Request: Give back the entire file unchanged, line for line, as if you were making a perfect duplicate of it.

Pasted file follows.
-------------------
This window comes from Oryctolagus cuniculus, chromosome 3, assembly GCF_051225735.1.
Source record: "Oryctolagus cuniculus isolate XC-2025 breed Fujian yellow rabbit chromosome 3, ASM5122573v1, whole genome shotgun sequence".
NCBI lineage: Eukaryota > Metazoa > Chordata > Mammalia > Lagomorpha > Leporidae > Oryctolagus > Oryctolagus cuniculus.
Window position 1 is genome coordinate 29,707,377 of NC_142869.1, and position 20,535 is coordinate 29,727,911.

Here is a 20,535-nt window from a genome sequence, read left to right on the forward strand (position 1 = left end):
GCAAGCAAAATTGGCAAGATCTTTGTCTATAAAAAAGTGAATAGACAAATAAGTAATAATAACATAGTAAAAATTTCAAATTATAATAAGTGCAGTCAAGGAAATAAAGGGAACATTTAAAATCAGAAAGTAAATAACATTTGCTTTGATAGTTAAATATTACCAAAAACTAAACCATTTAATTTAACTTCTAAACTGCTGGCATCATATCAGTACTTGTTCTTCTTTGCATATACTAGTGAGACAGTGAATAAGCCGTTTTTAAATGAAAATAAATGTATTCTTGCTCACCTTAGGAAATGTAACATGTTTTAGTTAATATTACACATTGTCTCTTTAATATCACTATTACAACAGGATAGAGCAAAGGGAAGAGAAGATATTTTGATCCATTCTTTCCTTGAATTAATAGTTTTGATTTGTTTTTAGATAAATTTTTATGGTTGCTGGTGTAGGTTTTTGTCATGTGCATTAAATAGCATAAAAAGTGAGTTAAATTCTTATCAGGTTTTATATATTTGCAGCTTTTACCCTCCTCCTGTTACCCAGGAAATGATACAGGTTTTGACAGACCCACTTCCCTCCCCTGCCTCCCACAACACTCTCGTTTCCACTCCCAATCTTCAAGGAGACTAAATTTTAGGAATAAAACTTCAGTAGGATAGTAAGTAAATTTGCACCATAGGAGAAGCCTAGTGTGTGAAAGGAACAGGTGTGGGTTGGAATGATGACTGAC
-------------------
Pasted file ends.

This window comes from Oryctolagus cuniculus, chromosome 3, assembly GCF_051225735.1.
Source record: "Oryctolagus cuniculus isolate XC-2025 breed Fujian yellow rabbit chromosome 3, ASM5122573v1, whole genome shotgun sequence".
NCBI lineage: Eukaryota > Metazoa > Chordata > Mammalia > Lagomorpha > Leporidae > Oryctolagus > Oryctolagus cuniculus.
Window position 1 is genome coordinate 29,707,377 of NC_142869.1, and position 20,535 is coordinate 29,727,911.

Here is a 20,535-nt window from a genome sequence, read left to right on the forward strand (position 1 = left end):
GCAAGCAAAATTGGCAAGATCTTTGTCTATAAAAAAGTGAATAGACAAATAAGTAATAATAACATAGTAAAAATTTCAAATTATAATAAGTGCAGTCAAGGAAATAAAGGGAACATTTAAAATCAGAAAGTAAATAACATTTGCTTTGATAGTTAAATATTACCAAAAACTAAACCATTTAATTTAACTTCTAAACTGCTGGCATCATATCAGTACTTGTTCTTCTTTGCATATACTAGTGAGACAGTGAATAAGCCGTTTTTAAATGAAAATAAATGTATTCTTGCTCACCTTAGGAAATGTAACATGTTTTAGTTAATATTACACATTGTCTCTTTAATATCACTATTACAACAGGATAGAGCAAAGGGAAGAGAAGATATTTTGATCCATTCTTTCCTTGAATTAATAGTTTTGATTTGTTTTTAGATAAATTTTTATGGTTGCTGGTGTAGGTTTTTGTCATGTGCATTAAATAGCATAAAAAGTGAGTTAAATTCTTATCAGGTTTTATATATTTGCAGCTTTTACCCTCCTCCTGTTACCCAGGAAATGATACAGGTTTTGACAGACCCACTTCCCTCCCCTGCCTCCCACAACACTCTCGTTTCCACTCCCAATCTTCAAGGAGACTAAATTTTAGGAATAAAACTTCAGTAGGATAGTAAGTAAATTTGCACCATAGGAGAAGCCTAGTGTGTGAAAGGAACAGGTGTGGGTTGGAATGATGACTGAC